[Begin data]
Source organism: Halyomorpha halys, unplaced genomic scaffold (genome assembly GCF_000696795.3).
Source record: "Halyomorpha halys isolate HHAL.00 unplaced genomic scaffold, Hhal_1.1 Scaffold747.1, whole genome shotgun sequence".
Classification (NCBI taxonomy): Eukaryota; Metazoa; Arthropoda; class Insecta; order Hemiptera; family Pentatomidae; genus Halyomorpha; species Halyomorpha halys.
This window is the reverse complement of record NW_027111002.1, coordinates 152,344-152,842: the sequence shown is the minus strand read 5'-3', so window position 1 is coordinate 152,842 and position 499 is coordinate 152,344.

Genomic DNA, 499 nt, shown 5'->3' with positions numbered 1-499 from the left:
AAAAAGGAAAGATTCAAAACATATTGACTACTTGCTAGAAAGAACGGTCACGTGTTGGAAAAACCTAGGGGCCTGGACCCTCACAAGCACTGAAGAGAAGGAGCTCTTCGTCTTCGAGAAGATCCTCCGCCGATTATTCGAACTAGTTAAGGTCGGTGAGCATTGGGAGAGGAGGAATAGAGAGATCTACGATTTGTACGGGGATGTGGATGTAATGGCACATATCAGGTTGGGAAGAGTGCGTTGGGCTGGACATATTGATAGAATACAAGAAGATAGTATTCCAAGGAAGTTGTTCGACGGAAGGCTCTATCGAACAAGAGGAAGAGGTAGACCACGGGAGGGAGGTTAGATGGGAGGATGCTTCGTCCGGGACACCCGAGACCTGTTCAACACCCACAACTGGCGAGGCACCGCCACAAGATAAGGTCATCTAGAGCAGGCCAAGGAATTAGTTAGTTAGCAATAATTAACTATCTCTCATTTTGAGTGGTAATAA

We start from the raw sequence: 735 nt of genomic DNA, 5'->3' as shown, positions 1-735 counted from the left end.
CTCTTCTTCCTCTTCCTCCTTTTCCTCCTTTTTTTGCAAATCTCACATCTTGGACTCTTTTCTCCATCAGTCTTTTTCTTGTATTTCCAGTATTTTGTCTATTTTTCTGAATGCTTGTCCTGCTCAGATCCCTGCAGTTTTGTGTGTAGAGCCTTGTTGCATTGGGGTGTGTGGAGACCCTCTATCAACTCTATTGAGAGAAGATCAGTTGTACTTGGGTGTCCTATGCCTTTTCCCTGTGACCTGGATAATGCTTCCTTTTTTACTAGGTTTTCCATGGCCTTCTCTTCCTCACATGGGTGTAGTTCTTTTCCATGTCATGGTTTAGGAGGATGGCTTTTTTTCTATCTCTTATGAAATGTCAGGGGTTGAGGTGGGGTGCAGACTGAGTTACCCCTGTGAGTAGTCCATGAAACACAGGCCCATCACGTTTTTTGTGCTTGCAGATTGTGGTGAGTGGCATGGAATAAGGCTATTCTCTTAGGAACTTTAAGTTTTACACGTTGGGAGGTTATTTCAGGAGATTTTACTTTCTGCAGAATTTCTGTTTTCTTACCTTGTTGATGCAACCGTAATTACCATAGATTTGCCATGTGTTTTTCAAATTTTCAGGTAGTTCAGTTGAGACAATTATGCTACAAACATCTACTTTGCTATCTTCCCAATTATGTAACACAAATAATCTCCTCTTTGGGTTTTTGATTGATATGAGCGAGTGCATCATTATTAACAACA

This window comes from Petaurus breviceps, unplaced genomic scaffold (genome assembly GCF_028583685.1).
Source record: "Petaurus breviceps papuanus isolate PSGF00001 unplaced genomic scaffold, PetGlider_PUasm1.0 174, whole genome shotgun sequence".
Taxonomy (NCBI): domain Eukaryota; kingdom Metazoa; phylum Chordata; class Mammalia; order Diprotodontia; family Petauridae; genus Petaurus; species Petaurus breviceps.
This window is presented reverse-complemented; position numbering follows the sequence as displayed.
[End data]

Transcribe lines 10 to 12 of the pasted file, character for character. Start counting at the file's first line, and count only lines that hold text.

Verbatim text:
Source record: "Petaurus breviceps papuanus isolate PSGF00001 unplaced genomic scaffold, PetGlider_PUasm1.0 174, whole genome shotgun sequence".
Taxonomy (NCBI): domain Eukaryota; kingdom Metazoa; phylum Chordata; class Mammalia; order Diprotodontia; family Petauridae; genus Petaurus; species Petaurus breviceps.
This window is presented reverse-complemented; position numbering follows the sequence as displayed.